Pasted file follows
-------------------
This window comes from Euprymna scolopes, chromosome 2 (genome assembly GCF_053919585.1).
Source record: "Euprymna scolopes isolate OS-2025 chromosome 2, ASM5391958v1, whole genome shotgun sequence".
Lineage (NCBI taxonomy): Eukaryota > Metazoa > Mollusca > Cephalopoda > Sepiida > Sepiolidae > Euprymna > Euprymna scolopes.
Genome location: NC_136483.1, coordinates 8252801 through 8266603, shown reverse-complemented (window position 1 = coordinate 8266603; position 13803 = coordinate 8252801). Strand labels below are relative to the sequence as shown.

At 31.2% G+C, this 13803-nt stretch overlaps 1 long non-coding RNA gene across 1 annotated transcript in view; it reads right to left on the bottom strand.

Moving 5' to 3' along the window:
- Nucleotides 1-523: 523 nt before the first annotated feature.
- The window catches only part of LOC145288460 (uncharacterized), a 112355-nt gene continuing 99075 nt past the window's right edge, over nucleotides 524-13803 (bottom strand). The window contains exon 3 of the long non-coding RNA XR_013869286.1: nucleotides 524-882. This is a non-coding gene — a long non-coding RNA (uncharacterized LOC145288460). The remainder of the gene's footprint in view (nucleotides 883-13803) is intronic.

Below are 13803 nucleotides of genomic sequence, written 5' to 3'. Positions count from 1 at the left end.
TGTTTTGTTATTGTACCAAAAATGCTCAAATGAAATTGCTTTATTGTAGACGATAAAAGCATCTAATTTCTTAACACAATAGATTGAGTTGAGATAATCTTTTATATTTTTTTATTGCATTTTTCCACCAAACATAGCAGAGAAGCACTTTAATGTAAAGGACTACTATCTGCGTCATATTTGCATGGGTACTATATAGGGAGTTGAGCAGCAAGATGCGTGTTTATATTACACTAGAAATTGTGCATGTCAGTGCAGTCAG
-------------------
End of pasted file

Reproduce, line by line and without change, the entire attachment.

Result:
This window comes from Euprymna scolopes, chromosome 2 (genome assembly GCF_053919585.1).
Source record: "Euprymna scolopes isolate OS-2025 chromosome 2, ASM5391958v1, whole genome shotgun sequence".
Lineage (NCBI taxonomy): Eukaryota > Metazoa > Mollusca > Cephalopoda > Sepiida > Sepiolidae > Euprymna > Euprymna scolopes.
Genome location: NC_136483.1, coordinates 8252801 through 8266603, shown reverse-complemented (window position 1 = coordinate 8266603; position 13803 = coordinate 8252801). Strand labels below are relative to the sequence as shown.

At 31.2% G+C, this 13803-nt stretch overlaps 1 long non-coding RNA gene across 1 annotated transcript in view; it reads right to left on the bottom strand.

Moving 5' to 3' along the window:
- Nucleotides 1-523: 523 nt before the first annotated feature.
- The window catches only part of LOC145288460 (uncharacterized), a 112355-nt gene continuing 99075 nt past the window's right edge, over nucleotides 524-13803 (bottom strand). The window contains exon 3 of the long non-coding RNA XR_013869286.1: nucleotides 524-882. This is a non-coding gene — a long non-coding RNA (uncharacterized LOC145288460). The remainder of the gene's footprint in view (nucleotides 883-13803) is intronic.

Below are 13803 nucleotides of genomic sequence, written 5' to 3'. Positions count from 1 at the left end.
TGTTTTGTTATTGTACCAAAAATGCTCAAATGAAATTGCTTTATTGTAGACGATAAAAGCATCTAATTTCTTAACACAATAGATTGAGTTGAGATAATCTTTTATATTTTTTTATTGCATTTTTCCACCAAACATAGCAGAGAAGCACTTTAATGTAAAGGACTACTATCTGCGTCATATTTGCATGGGTACTATATAGGGAGTTGAGCAGCAAGATGCGTGTTTATATTACACTAGAAATTGTGCATGTCAGTGCAGTCAG